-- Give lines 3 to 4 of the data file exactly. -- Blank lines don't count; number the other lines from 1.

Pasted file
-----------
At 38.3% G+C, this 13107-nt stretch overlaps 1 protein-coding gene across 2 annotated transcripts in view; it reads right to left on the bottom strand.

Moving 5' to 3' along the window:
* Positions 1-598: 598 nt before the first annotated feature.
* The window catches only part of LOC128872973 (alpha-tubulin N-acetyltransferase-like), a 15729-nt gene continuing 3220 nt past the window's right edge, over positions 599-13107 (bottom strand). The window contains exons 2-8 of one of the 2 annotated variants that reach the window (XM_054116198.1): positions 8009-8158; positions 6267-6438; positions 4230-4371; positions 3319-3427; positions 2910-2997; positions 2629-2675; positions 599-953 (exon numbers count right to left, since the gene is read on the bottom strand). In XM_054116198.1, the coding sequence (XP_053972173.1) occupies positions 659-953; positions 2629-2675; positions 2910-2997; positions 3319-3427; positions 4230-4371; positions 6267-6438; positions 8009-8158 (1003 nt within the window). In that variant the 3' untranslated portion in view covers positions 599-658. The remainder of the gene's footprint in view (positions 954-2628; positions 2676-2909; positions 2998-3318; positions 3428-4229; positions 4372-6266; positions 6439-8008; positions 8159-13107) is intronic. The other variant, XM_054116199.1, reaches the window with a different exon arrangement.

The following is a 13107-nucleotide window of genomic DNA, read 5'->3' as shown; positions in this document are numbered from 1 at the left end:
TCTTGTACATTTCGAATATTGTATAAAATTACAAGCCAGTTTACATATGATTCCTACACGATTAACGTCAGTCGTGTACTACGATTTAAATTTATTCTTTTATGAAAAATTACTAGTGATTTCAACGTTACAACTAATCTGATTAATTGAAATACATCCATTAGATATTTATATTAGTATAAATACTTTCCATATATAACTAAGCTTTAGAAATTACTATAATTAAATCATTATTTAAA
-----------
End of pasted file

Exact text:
* Positions 1-598: 598 nt before the first annotated feature.
* The window catches only part of LOC128872973 (alpha-tubulin N-acetyltransferase-like), a 15729-nt gene continuing 3220 nt past the window's right edge, over positions 599-13107 (bottom strand). The window contains exons 2-8 of one of the 2 annotated variants that reach the window (XM_054116198.1): positions 8009-8158; positions 6267-6438; positions 4230-4371; positions 3319-3427; positions 2910-2997; positions 2629-2675; positions 599-953 (exon numbers count right to left, since the gene is read on the bottom strand). In XM_054116198.1, the coding sequence (XP_053972173.1) occupies positions 659-953; positions 2629-2675; positions 2910-2997; positions 3319-3427; positions 4230-4371; positions 6267-6438; positions 8009-8158 (1003 nt within the window). In that variant the 3' untranslated portion in view covers positions 599-658. The remainder of the gene's footprint in view (positions 954-2628; positions 2676-2909; positions 2998-3318; positions 3428-4229; positions 4372-6266; positions 6439-8008; positions 8159-13107) is intronic. The other variant, XM_054116199.1, reaches the window with a different exon arrangement.